Hegel doesn't have to worry about the pineal gland because consciousness is, from the beginning, embodied. Is this not, though, just the idea of embodiment? "What else could it be?" you might reply. "Hegel is an ideas man and could not possibly paste the body itself into his text." No, the probem is otherwise: Hegel seems to do the sort of thing we see in Kant and try to rely on a super-thin notion of embodiment that might encompass all self-conscious historical agents – thin enough to capture merely the conditions for the possibility of self-consciousness. But does the particularity of the body not make some very important differences? Can Hegel really hold apart the ideal from the empirical?
For the married man the doubts might be prompted by the realisation that his domestic relationship bears so little resemblance to the master-slave dialectic. "Why is my wife not interested in the sort of struggle for recognition that Hegel describes? Why does she show no inclination to risk her life in a battle of wills, or just show an interest in doing something exciting like skydiving?" he might wonder. Is Hegel not describing a dynamic that is peculiarly patriarchal and ascribing it (falsely) to the eternal structure of self-consciousness?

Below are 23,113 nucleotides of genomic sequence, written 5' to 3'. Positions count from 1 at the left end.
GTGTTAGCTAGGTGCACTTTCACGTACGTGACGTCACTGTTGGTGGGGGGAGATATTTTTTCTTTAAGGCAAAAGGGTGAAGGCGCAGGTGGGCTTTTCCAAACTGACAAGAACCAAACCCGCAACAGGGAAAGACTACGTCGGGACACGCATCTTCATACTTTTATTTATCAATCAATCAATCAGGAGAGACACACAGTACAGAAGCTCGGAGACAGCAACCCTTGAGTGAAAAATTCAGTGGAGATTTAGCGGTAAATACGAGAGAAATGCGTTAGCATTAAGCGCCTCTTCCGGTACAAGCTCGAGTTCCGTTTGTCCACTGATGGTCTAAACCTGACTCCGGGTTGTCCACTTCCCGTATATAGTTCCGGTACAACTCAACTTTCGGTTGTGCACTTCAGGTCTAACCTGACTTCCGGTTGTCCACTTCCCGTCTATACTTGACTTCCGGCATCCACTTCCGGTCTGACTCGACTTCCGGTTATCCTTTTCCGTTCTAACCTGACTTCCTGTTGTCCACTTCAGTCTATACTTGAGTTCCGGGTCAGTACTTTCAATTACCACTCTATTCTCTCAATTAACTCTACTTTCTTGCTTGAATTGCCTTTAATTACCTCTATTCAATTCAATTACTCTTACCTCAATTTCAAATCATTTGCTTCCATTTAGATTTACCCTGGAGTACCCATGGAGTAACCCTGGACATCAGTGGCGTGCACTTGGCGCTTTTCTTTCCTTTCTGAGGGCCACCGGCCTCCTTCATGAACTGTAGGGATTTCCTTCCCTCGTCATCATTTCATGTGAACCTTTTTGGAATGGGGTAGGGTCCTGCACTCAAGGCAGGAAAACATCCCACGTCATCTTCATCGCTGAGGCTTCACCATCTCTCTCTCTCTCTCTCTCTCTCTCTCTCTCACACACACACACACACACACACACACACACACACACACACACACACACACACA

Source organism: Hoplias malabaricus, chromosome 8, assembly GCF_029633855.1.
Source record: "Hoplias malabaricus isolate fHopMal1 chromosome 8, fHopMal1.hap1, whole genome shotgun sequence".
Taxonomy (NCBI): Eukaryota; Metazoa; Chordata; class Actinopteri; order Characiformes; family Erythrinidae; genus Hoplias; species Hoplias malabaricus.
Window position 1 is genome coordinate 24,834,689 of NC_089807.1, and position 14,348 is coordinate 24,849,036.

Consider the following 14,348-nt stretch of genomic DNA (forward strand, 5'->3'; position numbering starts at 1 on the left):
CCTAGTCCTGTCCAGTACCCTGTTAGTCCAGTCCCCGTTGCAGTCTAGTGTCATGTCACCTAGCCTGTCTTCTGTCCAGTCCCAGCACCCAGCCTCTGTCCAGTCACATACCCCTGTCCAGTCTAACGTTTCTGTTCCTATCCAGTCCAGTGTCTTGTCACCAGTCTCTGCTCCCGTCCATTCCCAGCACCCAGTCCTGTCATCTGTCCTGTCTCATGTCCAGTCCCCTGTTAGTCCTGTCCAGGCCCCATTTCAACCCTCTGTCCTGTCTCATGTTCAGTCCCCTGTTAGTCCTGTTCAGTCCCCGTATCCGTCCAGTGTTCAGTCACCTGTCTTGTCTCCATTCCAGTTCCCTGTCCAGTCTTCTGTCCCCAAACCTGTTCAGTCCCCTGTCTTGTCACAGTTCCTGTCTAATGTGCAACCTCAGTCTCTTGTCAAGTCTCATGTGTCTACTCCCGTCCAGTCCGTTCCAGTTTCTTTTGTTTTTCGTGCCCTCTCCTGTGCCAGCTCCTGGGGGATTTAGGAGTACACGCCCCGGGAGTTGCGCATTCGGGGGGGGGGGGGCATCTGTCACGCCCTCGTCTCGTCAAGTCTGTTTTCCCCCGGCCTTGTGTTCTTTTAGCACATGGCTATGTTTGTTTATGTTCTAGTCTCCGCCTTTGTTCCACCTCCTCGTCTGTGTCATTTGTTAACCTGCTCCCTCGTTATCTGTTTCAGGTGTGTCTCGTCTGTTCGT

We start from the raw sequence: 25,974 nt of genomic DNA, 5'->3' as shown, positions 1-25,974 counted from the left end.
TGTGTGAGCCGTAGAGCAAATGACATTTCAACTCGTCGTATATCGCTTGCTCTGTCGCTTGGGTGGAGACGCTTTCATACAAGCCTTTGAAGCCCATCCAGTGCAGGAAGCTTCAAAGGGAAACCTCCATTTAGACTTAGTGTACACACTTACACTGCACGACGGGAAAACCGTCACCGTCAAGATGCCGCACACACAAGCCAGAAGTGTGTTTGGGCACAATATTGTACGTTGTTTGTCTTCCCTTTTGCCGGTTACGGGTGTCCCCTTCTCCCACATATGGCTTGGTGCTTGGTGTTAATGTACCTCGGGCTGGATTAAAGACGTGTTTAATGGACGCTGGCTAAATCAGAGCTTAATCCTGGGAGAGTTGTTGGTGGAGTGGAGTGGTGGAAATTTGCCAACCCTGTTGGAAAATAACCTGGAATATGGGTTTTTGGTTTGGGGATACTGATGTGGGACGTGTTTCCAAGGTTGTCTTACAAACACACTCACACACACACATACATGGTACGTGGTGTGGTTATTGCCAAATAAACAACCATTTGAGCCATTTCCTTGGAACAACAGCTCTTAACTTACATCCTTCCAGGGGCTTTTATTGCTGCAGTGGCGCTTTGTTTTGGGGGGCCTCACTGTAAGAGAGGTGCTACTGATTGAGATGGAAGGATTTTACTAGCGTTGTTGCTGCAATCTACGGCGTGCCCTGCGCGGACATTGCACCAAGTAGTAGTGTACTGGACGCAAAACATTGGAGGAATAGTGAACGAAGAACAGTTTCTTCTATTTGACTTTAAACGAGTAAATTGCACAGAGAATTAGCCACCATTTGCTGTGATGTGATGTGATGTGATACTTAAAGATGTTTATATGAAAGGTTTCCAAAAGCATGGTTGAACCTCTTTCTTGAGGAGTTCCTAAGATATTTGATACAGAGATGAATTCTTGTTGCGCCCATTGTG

Our hunch is that psychology does make a difference, and that Hegel errs in assuming he can write the phenomenology of spirit without relying on the empirical stuff that psychology tries to fathom.
Which is why – to be honest – we are more tempted to read Nietzsche now than Hegel. The strength of Nietzsche was to put the psyche – with all its abysmal opacity – at the centre.